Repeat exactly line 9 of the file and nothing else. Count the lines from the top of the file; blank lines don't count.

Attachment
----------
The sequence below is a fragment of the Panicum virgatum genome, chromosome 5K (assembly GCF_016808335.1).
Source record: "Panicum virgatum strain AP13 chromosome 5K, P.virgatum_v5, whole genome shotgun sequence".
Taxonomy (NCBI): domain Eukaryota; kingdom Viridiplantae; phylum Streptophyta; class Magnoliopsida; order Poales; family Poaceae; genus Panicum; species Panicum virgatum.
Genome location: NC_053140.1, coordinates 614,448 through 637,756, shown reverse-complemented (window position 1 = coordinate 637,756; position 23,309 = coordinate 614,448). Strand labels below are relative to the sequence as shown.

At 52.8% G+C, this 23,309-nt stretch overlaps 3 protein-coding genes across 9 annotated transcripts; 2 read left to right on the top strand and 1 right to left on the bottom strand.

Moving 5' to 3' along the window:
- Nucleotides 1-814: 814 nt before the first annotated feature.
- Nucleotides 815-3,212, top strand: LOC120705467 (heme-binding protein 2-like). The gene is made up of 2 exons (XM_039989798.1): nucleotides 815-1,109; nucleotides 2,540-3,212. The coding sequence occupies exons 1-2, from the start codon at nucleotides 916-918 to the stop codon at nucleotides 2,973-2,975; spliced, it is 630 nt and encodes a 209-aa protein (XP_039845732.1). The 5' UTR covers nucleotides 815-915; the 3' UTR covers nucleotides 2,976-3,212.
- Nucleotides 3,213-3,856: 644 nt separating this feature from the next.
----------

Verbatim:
- Nucleotides 3,213-3,856: 644 nt separating this feature from the next.